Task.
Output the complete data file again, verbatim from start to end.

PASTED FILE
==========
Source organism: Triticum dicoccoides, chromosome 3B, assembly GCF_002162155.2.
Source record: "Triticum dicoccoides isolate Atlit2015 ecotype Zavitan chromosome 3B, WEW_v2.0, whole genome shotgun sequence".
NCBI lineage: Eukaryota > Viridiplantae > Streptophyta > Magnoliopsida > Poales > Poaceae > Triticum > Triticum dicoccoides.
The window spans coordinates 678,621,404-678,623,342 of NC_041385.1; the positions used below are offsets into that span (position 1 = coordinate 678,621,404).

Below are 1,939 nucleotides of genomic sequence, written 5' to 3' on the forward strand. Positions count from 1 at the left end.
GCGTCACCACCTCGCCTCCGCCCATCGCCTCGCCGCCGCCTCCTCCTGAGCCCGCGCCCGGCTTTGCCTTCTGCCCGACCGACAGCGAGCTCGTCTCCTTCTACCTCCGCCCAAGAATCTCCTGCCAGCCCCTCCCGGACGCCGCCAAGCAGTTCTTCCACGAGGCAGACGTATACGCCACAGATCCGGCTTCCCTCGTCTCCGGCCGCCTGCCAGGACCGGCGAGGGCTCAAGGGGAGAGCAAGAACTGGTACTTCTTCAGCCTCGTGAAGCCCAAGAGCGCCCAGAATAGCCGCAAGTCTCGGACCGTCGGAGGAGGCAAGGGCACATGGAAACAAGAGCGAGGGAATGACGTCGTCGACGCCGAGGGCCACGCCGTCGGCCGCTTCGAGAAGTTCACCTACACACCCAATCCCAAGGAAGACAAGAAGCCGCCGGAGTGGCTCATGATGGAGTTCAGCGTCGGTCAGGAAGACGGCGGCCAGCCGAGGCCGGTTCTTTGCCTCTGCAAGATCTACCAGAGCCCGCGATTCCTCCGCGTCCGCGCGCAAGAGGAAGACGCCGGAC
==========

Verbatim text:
Source organism: Triticum dicoccoides, chromosome 3B, assembly GCF_002162155.2.
Source record: "Triticum dicoccoides isolate Atlit2015 ecotype Zavitan chromosome 3B, WEW_v2.0, whole genome shotgun sequence".
NCBI lineage: Eukaryota > Viridiplantae > Streptophyta > Magnoliopsida > Poales > Poaceae > Triticum > Triticum dicoccoides.
The window spans coordinates 678,621,404-678,623,342 of NC_041385.1; the positions used below are offsets into that span (position 1 = coordinate 678,621,404).

Below are 1,939 nucleotides of genomic sequence, written 5' to 3' on the forward strand. Positions count from 1 at the left end.
GCGTCACCACCTCGCCTCCGCCCATCGCCTCGCCGCCGCCTCCTCCTGAGCCCGCGCCCGGCTTTGCCTTCTGCCCGACCGACAGCGAGCTCGTCTCCTTCTACCTCCGCCCAAGAATCTCCTGCCAGCCCCTCCCGGACGCCGCCAAGCAGTTCTTCCACGAGGCAGACGTATACGCCACAGATCCGGCTTCCCTCGTCTCCGGCCGCCTGCCAGGACCGGCGAGGGCTCAAGGGGAGAGCAAGAACTGGTACTTCTTCAGCCTCGTGAAGCCCAAGAGCGCCCAGAATAGCCGCAAGTCTCGGACCGTCGGAGGAGGCAAGGGCACATGGAAACAAGAGCGAGGGAATGACGTCGTCGACGCCGAGGGCCACGCCGTCGGCCGCTTCGAGAAGTTCACCTACACACCCAATCCCAAGGAAGACAAGAAGCCGCCGGAGTGGCTCATGATGGAGTTCAGCGTCGGTCAGGAAGACGGCGGCCAGCCGAGGCCGGTTCTTTGCCTCTGCAAGATCTACCAGAGCCCGCGATTCCTCCGCGTCCGCGCGCAAGAGGAAGACGCCGGAC